The primary objectives were overall survival (OS) and progression-free survival (PFS). After a median follow-up of 5.5 years, PFS was significantly longer in the adjuvant chemotherapy arm (HR 0.63, 95% CI 0.43 to 0.92; P 0.02) with no difference in OS (HR 0.69, 95% CI 0.44 to 1.08; P 0.10).40 The benefit in terms of PFS was confirmed by the ICON-1 trial, in which patients treated with chemotherapy had an improvement of both PFS (HR 0.65; 95% CI 0.46 to 0.91; P 0.01) and OS (HR 0.66; 95% CI 0.45 to 0.97; P 0.03).41 Despite improvements in ovarian cancer survival, up to 40%-50% of women with ESOC develop relapses after the first diagnosis and may die from ovarian cancer.8,9
Based on these results, adjuvant chemotherapy is indicated for early stages, regardless of lymph-nodes status, thus lymphadenectomy is not universally performed by expert gynecologic surgeons.
Both enrolled wild type patients too, then stratified on the BRCA mutation and HRD status, and showed that PARPi leads to an improved PFS regardless of these characteristics of patients, albeit with some differences between the comparison arms.
VELIA trial assessed the efficacy of veliparib plus first-line chemotherapy with or without the same PARPi in maintenance, while the arm with intravenous chemotherapy alone followed by veliparib in maintenance was not envisaged in the study design.42 Differently, PRIMA trial treated the same subset of patients with niraparib or placebo only after a response to platinum-based chemotherapy.43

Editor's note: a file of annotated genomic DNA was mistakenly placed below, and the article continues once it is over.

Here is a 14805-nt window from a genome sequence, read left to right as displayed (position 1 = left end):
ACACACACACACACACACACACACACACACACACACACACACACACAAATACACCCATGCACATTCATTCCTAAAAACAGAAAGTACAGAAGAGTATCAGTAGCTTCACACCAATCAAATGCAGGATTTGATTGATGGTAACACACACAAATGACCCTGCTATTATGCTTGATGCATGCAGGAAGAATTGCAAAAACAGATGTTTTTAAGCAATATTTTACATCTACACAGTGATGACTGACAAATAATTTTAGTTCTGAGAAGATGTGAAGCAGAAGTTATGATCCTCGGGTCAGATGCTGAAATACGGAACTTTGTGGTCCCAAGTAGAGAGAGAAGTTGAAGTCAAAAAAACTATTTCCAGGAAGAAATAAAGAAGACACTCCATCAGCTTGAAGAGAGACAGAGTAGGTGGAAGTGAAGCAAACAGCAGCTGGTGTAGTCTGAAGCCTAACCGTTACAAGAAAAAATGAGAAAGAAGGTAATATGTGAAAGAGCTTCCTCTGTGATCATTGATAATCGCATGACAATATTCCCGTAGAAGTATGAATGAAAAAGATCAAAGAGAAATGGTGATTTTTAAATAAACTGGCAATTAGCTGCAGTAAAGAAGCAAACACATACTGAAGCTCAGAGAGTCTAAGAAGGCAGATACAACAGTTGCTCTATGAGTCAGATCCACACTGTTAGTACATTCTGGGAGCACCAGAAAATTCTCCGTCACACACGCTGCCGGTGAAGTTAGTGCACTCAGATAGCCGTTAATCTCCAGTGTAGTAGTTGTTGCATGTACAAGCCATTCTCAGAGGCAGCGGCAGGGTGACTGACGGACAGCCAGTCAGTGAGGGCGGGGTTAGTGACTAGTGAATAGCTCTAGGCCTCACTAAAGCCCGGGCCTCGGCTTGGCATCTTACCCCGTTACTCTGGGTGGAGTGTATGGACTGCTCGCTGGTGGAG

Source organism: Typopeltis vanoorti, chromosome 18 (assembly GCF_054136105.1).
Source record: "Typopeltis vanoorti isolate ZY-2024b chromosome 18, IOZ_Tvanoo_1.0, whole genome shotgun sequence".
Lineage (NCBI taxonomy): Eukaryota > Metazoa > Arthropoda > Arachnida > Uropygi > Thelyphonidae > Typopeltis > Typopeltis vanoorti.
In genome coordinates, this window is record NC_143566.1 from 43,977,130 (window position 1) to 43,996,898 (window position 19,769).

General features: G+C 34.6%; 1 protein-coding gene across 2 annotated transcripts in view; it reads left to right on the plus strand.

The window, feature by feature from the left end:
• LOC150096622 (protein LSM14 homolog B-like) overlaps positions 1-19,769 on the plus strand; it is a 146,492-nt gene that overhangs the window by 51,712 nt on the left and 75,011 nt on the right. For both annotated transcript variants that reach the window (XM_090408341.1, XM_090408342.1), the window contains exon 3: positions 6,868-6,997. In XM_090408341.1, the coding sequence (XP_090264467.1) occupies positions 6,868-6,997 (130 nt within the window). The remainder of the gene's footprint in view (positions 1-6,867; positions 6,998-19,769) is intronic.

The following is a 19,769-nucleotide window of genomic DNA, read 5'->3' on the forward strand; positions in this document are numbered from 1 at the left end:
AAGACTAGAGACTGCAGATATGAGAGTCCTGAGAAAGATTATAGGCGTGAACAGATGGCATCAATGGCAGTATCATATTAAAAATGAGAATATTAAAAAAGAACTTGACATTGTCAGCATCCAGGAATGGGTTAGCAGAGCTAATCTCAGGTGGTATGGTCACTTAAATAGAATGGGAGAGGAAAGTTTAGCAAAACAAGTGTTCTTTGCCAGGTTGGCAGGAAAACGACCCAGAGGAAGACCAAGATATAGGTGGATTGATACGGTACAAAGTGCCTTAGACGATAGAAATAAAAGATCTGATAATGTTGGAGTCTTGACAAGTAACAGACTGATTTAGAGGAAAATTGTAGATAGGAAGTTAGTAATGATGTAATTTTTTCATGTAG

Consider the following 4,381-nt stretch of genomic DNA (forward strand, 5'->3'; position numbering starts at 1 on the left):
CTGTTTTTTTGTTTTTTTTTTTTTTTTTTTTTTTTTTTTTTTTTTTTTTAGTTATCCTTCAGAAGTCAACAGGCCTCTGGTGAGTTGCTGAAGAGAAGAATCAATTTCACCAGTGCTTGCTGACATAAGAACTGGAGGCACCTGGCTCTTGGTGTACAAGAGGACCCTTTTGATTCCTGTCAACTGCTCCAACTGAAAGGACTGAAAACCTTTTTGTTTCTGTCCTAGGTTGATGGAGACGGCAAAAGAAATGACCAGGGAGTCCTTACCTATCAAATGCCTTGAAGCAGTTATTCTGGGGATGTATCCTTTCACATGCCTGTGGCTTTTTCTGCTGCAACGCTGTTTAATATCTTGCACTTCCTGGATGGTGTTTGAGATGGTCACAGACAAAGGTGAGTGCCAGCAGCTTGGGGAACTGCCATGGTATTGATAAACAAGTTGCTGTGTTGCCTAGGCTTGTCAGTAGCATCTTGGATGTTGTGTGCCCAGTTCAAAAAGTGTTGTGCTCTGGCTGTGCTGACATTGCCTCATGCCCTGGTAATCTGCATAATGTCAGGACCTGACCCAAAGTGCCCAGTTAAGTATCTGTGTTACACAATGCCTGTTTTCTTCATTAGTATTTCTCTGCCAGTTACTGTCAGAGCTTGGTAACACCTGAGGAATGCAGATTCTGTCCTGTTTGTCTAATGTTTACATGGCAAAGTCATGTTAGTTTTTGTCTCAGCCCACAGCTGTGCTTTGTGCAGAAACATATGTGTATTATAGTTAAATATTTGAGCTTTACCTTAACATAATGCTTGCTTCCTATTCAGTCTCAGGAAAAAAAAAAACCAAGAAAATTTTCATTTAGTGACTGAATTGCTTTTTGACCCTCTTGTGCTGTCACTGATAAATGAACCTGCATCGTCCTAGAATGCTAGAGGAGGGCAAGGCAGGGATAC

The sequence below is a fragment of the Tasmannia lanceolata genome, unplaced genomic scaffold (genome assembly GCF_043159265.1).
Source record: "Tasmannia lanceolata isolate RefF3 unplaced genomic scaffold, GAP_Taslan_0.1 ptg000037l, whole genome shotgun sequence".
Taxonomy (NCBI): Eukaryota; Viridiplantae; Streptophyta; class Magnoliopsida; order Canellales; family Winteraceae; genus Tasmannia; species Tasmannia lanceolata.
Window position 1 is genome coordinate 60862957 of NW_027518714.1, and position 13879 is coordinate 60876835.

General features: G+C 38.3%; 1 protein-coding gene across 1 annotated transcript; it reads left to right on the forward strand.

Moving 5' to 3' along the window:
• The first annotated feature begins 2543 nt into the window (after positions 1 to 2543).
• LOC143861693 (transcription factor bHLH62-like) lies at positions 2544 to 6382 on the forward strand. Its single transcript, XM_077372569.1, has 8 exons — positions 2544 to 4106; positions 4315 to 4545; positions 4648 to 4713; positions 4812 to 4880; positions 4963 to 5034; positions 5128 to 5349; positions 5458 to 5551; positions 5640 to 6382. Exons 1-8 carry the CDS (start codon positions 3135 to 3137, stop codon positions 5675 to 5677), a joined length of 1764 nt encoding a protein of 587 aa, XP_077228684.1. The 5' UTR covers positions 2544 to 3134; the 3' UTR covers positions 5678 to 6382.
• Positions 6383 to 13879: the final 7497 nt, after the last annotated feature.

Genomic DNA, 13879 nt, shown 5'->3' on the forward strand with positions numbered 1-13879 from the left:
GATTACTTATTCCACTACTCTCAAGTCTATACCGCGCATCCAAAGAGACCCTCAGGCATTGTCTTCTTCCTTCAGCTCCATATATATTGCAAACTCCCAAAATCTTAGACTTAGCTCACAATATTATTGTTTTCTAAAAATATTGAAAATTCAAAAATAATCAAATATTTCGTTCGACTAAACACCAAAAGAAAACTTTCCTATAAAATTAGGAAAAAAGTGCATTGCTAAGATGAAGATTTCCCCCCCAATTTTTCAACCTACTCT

On the subject of olaparib, the SOLO-1 trial administered it as maintenance therapy in case of a complete or partial response to platinum-based upfront chemotherapy for only BRCA-mutated OC and has demonstrated the positive effect of maintenance therapy with it in terms of PFS in patients with BRCA mutated advanced ovarian cancer after first-line chemotherapy (HR 0.30; 95% CI 0.23 to 0.41; P <0.001).13
Moreover, the phase III PAOLA-1 trial showed an improvement in PFS in case of maintenance therapy with olaparib plus bevacizumab, substantial in patients with HRD-positive tumours, including those without a BRCA mutation: 537 patients with a response after first-line platinum–taxane chemotherapy and bevacizumab were assigned to receive olaparib and 269 to receive placebo while bevacizumab continued to be administered in both arms. The median PFS resulted of 22.1 months with olaparib plus bevacizumab versus 16.6 months with bevacizumab and placebo (HR for disease progression or death, 0.59; 95% confidence interval [CI], 0.49 to 0.72; P<0.001).44